ByAlan Mehanna, writer at
Lebanese American. Screenwriting MFA. Teacher. Writer. Actor. Dreamer.
Alan Mehanna

I am not one for films like this - films that leave their audience with an uneasy and uncomfortable feeling. A feeling that something was missing, that not all the answers were answered. A feeling of more questions and doubt as you leave the film. Yet, every once in a while I go and watch one of those films and hate myself for doing so afterward.

Don't get me wrong, I am not always seeking a happy ending - but I am also not a fan of feeling queasy after watching a film.

Robyn: Kids are cruel.
Simon: Kids are honest.

Actor now turned director Joel Edgerton's debut was no easy task, especially with a film in this particular genre and the fact that he played one of the leads, but he delivers. Edgerton strategically uses his camera to add on to the creepy behaviors of his character (in many ways I believe the camera in this film was in fact Gordo) and by doing this the film is always in a sense of foreboding.

Jason Bateman and Joel Edgerton both gave fantastic performances but I was a bit disappointed with Rebecca Hall. I had seen her in an HBO mini-series entitled Parade's End, where I enjoyed her performance. Bateman, who I am used to seeing in comedies, was truly fantastic in this role and is clear he gave it his all. The final sequence was just heart-wrenching. Edgerton's role in my opinion is one to be remembered. Gordon, the film's antagonist (yet that is debatable) is right up there with Hopkins' Lector, Bale's Bateman, among others.

Gordo: Good people deserve good things.

At the core, it is the film's story that is the most uncomfortable. A duel between two men - one a bully, and the other his victim. The entire film's events unfold due to Gordon's perfectly executed plan of mental assault on Simon, which ends with the most twisted checkmate. It was in fact the checkmate that I may have had the most problems with.

To have Gordon 'rape or not rape' Robyn only to mess with Simon was in my opinion a bit of a predictable ending. The high schoolers sitting in the row in front of me spoke out the ending almost fifteen minutes before it was revealed. This speaks out towards how today's audience has seen so much (or how twisted Lebanese teenagers are) and this in fact makes it a challenge to today's writers when trying to create unpredictable endings.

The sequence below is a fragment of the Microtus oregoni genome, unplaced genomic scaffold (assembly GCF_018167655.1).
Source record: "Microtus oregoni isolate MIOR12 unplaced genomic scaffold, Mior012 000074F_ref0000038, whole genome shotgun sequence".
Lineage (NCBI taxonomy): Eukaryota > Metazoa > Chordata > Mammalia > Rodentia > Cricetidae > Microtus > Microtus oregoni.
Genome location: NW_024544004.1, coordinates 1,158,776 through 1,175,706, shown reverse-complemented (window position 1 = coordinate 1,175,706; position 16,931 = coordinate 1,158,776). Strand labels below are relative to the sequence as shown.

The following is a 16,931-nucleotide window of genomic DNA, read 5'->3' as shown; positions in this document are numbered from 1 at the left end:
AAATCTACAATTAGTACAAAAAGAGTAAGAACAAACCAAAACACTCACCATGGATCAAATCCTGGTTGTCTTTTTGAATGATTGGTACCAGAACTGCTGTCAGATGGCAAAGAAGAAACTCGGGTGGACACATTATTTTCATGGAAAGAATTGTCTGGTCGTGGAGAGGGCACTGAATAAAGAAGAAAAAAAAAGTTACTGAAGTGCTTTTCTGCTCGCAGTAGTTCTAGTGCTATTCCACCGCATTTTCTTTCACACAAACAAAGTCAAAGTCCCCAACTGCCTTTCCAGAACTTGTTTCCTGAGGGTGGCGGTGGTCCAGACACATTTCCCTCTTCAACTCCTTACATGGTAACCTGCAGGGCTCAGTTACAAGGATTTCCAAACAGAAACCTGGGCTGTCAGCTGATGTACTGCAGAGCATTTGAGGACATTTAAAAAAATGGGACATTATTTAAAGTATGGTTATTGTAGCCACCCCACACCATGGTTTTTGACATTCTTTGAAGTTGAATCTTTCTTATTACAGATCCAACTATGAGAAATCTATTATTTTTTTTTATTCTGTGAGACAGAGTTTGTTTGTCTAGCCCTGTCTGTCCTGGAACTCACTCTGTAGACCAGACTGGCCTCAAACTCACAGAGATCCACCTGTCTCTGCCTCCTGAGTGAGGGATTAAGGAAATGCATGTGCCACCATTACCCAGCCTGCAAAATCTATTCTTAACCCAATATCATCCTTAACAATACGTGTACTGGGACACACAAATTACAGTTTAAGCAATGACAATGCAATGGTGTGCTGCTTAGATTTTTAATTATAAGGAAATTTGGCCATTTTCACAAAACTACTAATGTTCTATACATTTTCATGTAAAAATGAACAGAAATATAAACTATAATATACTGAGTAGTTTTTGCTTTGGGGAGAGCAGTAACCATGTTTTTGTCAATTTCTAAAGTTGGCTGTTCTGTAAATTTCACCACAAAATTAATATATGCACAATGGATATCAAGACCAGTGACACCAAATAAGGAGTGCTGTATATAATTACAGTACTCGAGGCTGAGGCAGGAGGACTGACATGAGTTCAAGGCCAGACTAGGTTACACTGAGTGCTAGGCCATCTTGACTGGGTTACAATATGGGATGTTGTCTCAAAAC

I mentioned to a few of my friends that I left the film feeling uncomfortable but also like something was missing and though they explained that this is what Edgerton intended (and I wrote about that earlier) I am still uncertain whether or not I like that feeling. Films are stories with a beginning, a middle, and an end but also some sort of resolution. So what was the resolution in this film? Gordon's Revenge? Simon's Downfall? Robyn's birth? Were they all the resolution? What about the clarity of the characters' dramatic need? It was clear that Gordon wanted to ruin Simon - but what about Simon? Robyn?

Too many questions for a film, which brings me back to the types of film I enjoy. Maybe I am a sucker for a clearer resolution...maybe I am a sucker for good defeating evil...but I know that I do enjoy dark films so I am not a constant sucker for it. Maybe it was the fact that this storyline hit home due to the fact that I was horrifically bullied in high school and could relate to Gordon. But Gordon was portrayed as the antagonist, the creep, and Simon the victim - and then the tables turned as the truth came out. Could it be that the truth came out too soon and too quickly?

Again, too many questions. Questions that I unfortunately have no answers for and that bothers me.


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